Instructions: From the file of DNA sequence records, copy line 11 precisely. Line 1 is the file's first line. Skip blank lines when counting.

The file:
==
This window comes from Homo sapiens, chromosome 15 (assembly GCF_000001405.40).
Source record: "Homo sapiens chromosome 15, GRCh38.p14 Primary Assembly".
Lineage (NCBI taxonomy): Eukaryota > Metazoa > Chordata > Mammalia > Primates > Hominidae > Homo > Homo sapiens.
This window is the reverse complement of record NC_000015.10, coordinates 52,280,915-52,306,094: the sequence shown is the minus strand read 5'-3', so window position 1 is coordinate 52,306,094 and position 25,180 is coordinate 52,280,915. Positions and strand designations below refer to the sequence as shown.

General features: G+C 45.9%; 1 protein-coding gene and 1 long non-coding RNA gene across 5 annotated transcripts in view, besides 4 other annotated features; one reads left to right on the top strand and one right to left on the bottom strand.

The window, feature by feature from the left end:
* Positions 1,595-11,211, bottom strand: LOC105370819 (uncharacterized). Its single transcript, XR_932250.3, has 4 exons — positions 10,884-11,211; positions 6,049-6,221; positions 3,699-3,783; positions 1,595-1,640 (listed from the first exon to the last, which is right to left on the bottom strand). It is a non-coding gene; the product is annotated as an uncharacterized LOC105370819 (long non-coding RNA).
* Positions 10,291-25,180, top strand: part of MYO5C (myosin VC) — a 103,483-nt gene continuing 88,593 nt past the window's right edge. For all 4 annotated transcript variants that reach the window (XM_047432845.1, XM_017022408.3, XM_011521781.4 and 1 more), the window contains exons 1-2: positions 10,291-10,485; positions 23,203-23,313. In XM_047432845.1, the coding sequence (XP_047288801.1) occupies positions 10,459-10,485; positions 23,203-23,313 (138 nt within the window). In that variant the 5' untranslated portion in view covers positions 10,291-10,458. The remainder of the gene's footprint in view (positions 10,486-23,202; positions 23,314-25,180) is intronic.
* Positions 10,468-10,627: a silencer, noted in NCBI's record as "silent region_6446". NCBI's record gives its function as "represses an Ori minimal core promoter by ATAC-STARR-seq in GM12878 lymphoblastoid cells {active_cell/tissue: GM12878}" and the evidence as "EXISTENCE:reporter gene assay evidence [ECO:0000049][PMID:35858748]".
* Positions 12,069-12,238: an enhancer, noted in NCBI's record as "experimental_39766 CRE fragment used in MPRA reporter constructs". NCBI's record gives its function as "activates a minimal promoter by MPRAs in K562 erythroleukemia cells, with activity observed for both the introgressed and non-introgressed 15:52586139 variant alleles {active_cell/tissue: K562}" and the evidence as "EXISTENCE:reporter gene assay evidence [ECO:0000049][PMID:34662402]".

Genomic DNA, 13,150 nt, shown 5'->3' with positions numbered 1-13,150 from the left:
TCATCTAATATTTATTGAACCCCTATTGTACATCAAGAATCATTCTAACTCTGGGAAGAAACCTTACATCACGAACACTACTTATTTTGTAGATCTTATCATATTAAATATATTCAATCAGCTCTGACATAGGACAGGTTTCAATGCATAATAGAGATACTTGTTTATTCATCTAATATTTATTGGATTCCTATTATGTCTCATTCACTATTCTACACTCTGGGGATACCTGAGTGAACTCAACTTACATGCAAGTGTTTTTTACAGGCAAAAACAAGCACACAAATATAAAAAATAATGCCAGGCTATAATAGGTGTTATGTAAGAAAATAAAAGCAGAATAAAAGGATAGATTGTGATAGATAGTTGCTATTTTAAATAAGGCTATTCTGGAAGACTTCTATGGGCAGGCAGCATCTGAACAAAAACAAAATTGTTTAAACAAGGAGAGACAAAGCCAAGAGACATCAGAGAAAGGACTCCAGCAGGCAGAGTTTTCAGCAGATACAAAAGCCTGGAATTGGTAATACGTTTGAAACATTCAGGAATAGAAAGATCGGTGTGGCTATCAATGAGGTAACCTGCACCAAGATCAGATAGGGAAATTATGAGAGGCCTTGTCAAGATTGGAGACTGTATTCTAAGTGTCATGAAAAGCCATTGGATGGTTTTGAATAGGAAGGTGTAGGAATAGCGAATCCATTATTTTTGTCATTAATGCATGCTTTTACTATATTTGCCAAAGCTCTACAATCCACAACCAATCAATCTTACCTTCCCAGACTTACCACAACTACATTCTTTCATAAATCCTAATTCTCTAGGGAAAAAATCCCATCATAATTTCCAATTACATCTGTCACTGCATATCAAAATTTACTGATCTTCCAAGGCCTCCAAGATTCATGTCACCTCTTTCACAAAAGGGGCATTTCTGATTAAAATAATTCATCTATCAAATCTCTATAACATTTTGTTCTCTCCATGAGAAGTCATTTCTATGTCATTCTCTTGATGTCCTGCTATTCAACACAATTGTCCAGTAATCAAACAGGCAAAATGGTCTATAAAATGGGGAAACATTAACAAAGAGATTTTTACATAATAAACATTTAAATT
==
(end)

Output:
Genomic DNA, 13,150 nt, shown 5'->3' with positions numbered 1-13,150 from the left: